Writers are, I believe, undecided on whether becoming a ‘standard text’ represents a great compliment to their novels, or an honour to be treated with some suspicion. Paavo Laami is said to have fallen into a tantrum upon hearing that his novel, East Atlantic Foxtrot, was deigned to be ‘compulsory reading’ on the national literature syllabus. ‘Just what I need,’ he fumed, ‘a generation of schoolchildren cursing my prose’. ‘No one should be made to read my work,’ wrote Gretchen Haldt, whose 1986 work Consider Me Quasimodo suffered a similar fate: ‘nor am I, in any shape or form, a “classic”. The very thought of this sickens me…’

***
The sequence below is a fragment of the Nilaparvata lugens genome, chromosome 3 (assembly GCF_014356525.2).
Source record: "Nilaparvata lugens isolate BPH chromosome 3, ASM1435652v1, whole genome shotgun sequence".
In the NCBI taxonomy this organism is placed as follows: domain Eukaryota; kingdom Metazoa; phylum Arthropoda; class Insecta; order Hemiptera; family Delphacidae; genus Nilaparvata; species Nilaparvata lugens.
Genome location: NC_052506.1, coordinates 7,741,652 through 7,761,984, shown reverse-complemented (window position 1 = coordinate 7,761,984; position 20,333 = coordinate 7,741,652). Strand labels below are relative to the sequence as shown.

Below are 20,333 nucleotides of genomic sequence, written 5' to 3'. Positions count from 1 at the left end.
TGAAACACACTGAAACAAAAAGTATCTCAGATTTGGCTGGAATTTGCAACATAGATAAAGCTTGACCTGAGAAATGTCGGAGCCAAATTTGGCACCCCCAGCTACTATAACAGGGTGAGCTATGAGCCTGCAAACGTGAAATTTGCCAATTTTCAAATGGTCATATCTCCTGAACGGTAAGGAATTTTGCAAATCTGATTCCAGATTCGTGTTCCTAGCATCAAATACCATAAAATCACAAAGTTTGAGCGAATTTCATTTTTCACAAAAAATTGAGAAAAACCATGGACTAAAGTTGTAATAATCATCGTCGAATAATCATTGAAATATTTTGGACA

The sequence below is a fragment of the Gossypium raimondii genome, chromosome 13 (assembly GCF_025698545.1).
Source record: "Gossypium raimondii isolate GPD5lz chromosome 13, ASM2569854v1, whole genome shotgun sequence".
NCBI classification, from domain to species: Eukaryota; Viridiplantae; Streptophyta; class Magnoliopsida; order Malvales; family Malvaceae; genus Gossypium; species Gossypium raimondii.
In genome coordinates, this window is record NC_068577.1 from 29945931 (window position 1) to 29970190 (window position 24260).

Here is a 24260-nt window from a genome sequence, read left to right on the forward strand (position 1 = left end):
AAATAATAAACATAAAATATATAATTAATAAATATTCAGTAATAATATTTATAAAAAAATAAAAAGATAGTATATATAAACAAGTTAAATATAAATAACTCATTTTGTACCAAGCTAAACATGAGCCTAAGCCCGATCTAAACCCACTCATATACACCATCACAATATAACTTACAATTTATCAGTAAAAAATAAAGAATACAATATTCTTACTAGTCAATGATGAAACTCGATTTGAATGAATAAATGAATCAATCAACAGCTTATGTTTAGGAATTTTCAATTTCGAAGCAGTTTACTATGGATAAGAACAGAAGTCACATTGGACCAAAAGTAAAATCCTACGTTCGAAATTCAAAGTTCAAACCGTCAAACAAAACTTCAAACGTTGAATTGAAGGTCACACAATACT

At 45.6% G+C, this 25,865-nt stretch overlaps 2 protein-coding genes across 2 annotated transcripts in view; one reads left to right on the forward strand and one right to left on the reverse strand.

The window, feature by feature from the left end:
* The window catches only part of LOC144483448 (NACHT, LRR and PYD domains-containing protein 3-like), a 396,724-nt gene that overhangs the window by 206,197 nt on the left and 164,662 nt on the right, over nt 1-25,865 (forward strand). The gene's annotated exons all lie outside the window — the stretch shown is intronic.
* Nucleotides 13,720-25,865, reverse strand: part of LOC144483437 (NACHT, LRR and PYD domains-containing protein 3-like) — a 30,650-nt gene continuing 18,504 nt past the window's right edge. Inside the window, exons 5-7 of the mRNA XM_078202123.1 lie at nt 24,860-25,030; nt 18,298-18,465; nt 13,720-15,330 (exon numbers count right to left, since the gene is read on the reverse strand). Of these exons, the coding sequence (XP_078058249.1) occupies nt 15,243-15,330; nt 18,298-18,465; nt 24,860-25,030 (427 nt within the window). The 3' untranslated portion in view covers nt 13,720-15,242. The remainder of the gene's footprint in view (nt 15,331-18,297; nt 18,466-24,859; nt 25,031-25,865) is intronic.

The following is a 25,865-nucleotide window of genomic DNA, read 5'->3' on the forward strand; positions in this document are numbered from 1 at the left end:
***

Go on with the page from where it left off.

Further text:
There are other writers, however, for whom appearing on a syllabus would represent a career-high. This was definitely the case for Laurence Havello (1949-2011) one of the few novelists to openly seek ‘standard text’ status. Friends and family tell of how Havello was ‘desperate to see his books studied at schools’. So desperate, in fact, that he took to including sample questions at the end of his novels, or adding footnotes which drew the reader to themes and leit motifs. Of course, by making the writerly process so transparent, Havello took away a good deal of mystery which attracts people to literature. In the words of one critic ‘Havello sought to simplify work that was already simple: a complex process, yielding completely pointless results’.